“For Scalyr, it’s about speed, scale, and simplicity in log management,” is the title of 451 Research’s recent report on Scalyr. Nancy reached out to us to discuss our product a few weeks ago. We gave her a demo and spoke a number of times in detail about Scalyr. I was excited when I saw that she had decided to write about us and I’m even more excited to share the content of that report with the greater Scalyr family.
To help get the word out about Scalyr, we’re looking for people to write honest reviews of our product on GetApp and Capterra. If you take the time to write a review on one of those sites we’ll send you a $20 gift card for either Starbucks or Amazon (please see details below).
To write a review on GetApp you need to have a LinkedIn account and be willing to sign into GetApp with it, but your review can be anonymous once posted. For Capterra you need to give your email address and the name of the company where you used the product that you are reviewing, and finished reviews will include your name and company name.
We are only looking for reviews from current Scalyr customers or Scalyr trial users who have uploaded data and spent more than two hours using Scalyr. In order to qualify for the gift cards, please send the following information to firstname.lastname@example.org:
- a link to the review in question
- your name and the email address you use to log into scalyr
- the email address where you’d like us to send the gift card code
We’ll take honest reviews anytime, but this particular offer of a gift card when you review us expires on February 17th, 2017. All gift cards will be issued for USD $20 from the US Starbucks or US Amazon website.
Thanks in advance!
Our new UI is now the default
We flipped the switch, and our new UI is now the default. The original UI will still be available for a while, but to access it, you’ll have to click on the settings menu (upper-right corner of the window) and choose “Flip To Classic UI”.
If there’s a reason you prefer our original UI, please let us know! We’re working hard to make this an easy transition.
The log timeline chart now includes both line and bar graphs
By popular demand, we’ve superimposed the old “events per second” line graph over the bar chart. This allows you to see fine-grained spikes and changes in message frequency. Note that the Y axis is scaled for the bar chart only.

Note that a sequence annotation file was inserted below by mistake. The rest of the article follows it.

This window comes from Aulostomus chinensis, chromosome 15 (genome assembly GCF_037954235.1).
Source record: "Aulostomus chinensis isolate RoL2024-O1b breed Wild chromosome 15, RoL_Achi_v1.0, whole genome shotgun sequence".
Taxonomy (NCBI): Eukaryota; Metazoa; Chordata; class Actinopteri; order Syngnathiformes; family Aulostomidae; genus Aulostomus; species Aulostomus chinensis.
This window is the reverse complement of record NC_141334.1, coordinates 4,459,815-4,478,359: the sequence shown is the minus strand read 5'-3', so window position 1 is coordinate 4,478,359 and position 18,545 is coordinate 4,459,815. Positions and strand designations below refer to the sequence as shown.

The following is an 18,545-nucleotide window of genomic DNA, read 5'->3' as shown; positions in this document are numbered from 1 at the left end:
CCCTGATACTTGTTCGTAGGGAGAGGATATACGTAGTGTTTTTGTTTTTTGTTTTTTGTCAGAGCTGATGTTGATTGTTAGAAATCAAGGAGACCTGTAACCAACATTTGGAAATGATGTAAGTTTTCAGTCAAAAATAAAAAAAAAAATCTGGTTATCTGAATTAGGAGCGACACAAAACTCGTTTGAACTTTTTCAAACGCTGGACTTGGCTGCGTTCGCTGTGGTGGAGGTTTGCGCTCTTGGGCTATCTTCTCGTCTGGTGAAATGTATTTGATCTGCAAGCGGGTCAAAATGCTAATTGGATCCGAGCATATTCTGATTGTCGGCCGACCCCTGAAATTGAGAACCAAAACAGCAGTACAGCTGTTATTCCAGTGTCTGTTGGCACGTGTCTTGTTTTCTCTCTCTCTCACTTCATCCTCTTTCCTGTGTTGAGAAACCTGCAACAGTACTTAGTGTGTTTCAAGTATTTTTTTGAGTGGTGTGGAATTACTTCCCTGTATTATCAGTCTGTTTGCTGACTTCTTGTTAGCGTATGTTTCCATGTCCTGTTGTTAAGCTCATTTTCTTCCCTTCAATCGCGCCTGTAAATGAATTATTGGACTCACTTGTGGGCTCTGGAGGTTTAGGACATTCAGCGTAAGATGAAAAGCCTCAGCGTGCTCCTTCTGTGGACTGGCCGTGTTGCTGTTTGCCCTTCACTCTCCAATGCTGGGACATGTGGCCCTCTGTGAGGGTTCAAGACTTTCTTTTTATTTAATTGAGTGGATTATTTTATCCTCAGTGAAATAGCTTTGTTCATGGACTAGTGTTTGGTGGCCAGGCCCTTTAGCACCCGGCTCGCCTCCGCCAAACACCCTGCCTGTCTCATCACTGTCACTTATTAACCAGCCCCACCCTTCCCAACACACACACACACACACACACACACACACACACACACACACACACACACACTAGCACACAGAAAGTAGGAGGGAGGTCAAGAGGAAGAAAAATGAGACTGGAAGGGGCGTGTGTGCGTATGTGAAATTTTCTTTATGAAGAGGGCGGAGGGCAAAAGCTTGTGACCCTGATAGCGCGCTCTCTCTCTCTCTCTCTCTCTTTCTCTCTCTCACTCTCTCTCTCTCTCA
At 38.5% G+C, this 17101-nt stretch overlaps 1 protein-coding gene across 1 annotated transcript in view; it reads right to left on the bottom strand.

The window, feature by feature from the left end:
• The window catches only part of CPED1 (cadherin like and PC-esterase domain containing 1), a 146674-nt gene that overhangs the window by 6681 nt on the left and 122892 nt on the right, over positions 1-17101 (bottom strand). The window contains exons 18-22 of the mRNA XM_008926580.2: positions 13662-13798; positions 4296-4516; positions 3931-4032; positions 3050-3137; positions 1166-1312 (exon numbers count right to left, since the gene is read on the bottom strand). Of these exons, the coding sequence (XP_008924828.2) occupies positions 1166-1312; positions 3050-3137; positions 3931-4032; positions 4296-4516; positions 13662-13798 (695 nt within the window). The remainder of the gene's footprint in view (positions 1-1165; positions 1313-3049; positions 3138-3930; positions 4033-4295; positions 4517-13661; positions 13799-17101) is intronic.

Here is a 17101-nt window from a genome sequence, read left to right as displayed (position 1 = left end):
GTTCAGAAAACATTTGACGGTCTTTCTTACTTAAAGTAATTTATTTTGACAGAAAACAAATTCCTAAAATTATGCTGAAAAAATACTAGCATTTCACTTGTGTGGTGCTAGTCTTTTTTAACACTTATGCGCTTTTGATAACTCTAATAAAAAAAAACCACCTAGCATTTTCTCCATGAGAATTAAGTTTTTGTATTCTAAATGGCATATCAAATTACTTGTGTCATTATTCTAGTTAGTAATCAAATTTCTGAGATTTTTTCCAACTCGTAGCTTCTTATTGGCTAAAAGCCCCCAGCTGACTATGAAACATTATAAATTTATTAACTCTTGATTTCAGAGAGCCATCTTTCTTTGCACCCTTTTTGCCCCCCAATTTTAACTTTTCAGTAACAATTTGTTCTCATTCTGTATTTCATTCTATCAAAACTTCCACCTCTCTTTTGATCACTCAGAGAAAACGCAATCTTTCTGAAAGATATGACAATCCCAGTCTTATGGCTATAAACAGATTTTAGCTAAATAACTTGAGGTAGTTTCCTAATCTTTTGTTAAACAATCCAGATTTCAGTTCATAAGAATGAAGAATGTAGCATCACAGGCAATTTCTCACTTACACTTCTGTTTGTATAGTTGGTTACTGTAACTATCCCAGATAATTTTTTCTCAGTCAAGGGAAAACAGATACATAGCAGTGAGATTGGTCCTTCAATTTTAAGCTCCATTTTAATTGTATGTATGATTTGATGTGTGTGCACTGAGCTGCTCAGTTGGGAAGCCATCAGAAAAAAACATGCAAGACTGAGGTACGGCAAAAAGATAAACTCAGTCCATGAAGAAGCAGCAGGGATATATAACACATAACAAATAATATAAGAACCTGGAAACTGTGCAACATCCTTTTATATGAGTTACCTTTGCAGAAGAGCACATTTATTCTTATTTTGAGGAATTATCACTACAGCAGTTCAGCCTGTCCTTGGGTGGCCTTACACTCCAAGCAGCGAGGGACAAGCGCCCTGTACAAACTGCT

A few years ago, we set out to rebuild server and log monitoring from the ground up. Today marks a new and exciting chapter in the story. To tell it properly, let me take you back to a simpler time: the year 2005.
I had just co-founded Writely — “The Web Word Processor!” — and usage was skyrocketing. We ran the whole thing on four leased servers in Texas. It was the clunkiest setup you’d ever seen, but there were few moving parts and it wasn’t much trouble to manage.
Within a year, we were acquired by Google, merged with a spreadsheet app, renamed “Google Docs”, and relaunched on Google infrastructure. The new system was infinitely more scalable, but quite complex. We depended on a slew of independent services: load balancing, data storage, user identity, email, spell checking, and more.
Amazon has posted the talks from re:Invent on YouTube. The video from the EBS session is here. My brief presentation on “Benchmarking in the Cloud” starts at the 30:16 mark (direct link). You can download my slides here.
It was a terrific conference. The pace of development, and just plain enthusiasm and energy, around cloud services in general and AWS in particular is just amazing. I do recommend checking out some of the talks if you have time.
The video to my talk on server monitoring (“Famous Outages, and How To Not Have Them”) is now available:
Thanks to Box for providing the venue and a good crowd, and thanks to the crowd for a great response. The talk is aimed at anyone who is running a production system, large or small. The focus is on how to get good monitoring coverage for a reasonable investment in effort; spiced up with plenty of stories about real-world production outages.
I’ll be speaking briefly on the subject of Cloud Benchmarks at Amazon’s re: Invent conference, in Las Vegas this week. This will be a brief presentation during the “Using Amazon Elastic Block Store” session, 2:05 Wednesday afternoon in Venetian B. If you happen to be at the conference, come check it out — if not for my presentation, then for Scot VanDenPlas, devops lead for the noted Obama for America technology effort, who will be speaking in the same session.
We’ll be around the show on Wednesday and Thursday. If you’re going to be there and would like to chat (about server monitoring, cloud benchmarks, or anything else), drop me a line at email@example.com.
This Wednesday at 6:00 PM, I’ll be giving a talk on server monitoring at Box headquarters in Los Altos, California. If you’re in the area, it should be fun. If not, we’ll be posting the video on YouTube later. Register (it’s free!) at:
Your company is growing rapidly and becoming more successful every day. You have a team that actively does server monitoring. Or maybe you are still too small to dedicate resources to it. You think you are prepared for the worst… and then seemingly out of the blue, your site goes down and it feels like the world has ended. What do you do? What went wrong? How could you have prevented it?
Steve Newman knows this pain. In this talk, he will discuss going beyond the basics of server monitoring: to detect subtle problems before your users do, to use forensic techniques for chasing down non-reproducible bugs, to actively do capacity planning, and more.
The talk will be built around a series of postmortems of real-world incidents, some of which made the newspapers.
Come hear one of the founding fathers of Google Docs talk at Box!